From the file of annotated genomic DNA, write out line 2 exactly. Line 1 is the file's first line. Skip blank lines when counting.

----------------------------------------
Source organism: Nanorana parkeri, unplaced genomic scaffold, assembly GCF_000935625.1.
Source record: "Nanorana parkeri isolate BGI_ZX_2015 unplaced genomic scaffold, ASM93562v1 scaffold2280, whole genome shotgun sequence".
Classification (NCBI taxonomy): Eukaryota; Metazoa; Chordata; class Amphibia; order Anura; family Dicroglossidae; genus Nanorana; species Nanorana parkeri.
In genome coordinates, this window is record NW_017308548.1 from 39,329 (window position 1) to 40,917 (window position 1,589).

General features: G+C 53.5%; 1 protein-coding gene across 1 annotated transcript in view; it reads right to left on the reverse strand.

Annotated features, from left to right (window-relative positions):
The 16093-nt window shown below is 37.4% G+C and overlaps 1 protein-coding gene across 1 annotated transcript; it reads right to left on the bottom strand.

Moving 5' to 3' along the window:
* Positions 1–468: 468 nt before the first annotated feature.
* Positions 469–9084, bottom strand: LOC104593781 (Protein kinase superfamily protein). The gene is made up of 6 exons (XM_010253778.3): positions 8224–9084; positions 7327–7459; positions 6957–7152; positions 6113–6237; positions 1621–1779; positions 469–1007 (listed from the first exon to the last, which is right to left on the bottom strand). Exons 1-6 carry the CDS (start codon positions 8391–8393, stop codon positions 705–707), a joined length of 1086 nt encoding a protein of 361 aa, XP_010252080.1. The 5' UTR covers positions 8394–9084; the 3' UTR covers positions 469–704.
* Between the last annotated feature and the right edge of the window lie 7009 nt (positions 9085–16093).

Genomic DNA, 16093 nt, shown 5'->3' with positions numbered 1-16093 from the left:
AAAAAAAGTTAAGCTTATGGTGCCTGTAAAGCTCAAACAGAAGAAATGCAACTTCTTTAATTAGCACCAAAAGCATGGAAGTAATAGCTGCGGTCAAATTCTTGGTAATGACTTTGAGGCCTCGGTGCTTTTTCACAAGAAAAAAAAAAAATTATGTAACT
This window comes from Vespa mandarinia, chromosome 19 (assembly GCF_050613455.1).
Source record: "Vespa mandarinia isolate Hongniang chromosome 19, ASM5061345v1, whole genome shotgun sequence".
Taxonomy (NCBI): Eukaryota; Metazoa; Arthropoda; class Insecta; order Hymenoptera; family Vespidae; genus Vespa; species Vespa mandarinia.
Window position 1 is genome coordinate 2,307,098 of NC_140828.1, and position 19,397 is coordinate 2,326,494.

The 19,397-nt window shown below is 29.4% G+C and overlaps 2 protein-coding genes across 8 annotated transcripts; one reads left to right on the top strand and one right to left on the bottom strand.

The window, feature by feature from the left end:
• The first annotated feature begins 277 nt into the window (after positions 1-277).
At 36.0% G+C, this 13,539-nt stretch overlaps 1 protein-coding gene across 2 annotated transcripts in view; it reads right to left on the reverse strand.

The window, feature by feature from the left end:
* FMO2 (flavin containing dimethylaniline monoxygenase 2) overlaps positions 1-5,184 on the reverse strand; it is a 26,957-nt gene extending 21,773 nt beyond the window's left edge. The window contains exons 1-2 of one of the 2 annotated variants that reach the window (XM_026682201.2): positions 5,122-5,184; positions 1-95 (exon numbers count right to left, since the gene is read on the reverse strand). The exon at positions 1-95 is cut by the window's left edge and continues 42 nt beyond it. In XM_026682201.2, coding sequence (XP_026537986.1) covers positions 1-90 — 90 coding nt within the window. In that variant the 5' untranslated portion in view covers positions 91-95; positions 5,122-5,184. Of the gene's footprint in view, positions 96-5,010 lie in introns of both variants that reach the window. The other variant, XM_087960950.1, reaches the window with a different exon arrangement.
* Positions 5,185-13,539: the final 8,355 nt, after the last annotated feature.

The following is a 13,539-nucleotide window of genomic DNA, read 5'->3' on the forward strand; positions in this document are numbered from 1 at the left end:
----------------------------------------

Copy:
Source record: "Nanorana parkeri isolate BGI_ZX_2015 unplaced genomic scaffold, ASM93562v1 scaffold2280, whole genome shotgun sequence".